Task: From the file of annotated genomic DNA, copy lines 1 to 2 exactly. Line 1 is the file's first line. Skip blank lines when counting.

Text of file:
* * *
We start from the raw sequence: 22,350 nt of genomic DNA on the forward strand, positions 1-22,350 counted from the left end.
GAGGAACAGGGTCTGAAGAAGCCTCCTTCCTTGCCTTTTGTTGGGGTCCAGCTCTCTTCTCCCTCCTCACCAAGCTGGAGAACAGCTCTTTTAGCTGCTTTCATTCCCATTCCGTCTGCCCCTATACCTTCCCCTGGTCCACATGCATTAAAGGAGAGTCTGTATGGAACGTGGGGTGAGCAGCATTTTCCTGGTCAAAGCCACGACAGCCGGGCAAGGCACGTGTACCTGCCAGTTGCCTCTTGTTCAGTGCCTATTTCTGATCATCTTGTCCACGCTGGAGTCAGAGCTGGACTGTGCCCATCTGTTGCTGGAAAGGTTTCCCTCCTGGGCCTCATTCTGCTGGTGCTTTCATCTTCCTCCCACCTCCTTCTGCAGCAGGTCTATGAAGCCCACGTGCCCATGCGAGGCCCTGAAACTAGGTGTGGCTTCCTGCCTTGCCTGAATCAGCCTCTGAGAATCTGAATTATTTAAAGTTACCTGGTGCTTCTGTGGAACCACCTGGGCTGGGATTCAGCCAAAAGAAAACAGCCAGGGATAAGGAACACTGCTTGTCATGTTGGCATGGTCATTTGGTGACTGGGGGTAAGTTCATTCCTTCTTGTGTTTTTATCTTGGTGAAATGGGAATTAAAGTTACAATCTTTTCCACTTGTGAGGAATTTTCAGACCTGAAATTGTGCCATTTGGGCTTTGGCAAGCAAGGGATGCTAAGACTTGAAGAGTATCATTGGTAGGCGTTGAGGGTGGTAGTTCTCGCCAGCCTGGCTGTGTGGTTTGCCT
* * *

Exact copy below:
We start from the raw sequence: 22,350 nt of genomic DNA on the forward strand, positions 1-22,350 counted from the left end.
GAGGAACAGGGTCTGAAGAAGCCTCCTTCCTTGCCTTTTGTTGGGGTCCAGCTCTCTTCTCCCTCCTCACCAAGCTGGAGAACAGCTCTTTTAGCTGCTTTCATTCCCATTCCGTCTGCCCCTATACCTTCCCCTGGTCCACATGCATTAAAGGAGAGTCTGTATGGAACGTGGGGTGAGCAGCATTTTCCTGGTCAAAGCCACGACAGCCGGGCAAGGCACGTGTACCTGCCAGTTGCCTCTTGTTCAGTGCCTATTTCTGATCATCTTGTCCACGCTGGAGTCAGAGCTGGACTGTGCCCATCTGTTGCTGGAAAGGTTTCCCTCCTGGGCCTCATTCTGCTGGTGCTTTCATCTTCCTCCCACCTCCTTCTGCAGCAGGTCTATGAAGCCCACGTGCCCATGCGAGGCCCTGAAACTAGGTGTGGCTTCCTGCCTTGCCTGAATCAGCCTCTGAGAATCTGAATTATTTAAAGTTACCTGGTGCTTCTGTGGAACCACCTGGGCTGGGATTCAGCCAAAAGAAAACAGCCAGGGATAAGGAACACTGCTTGTCATGTTGGCATGGTCATTTGGTGACTGGGGGTAAGTTCATTCCTTCTTGTGTTTTTATCTTGGTGAAATGGGAATTAAAGTTACAATCTTTTCCACTTGTGAGGAATTTTCAGACCTGAAATTGTGCCATTTGGGCTTTGGCAAGCAAGGGATGCTAAGACTTGAAGAGTATCATTGGTAGGCGTTGAGGGTGGTAGTTCTCGCCAGCCTGGCTGTGTGGTTTGCCT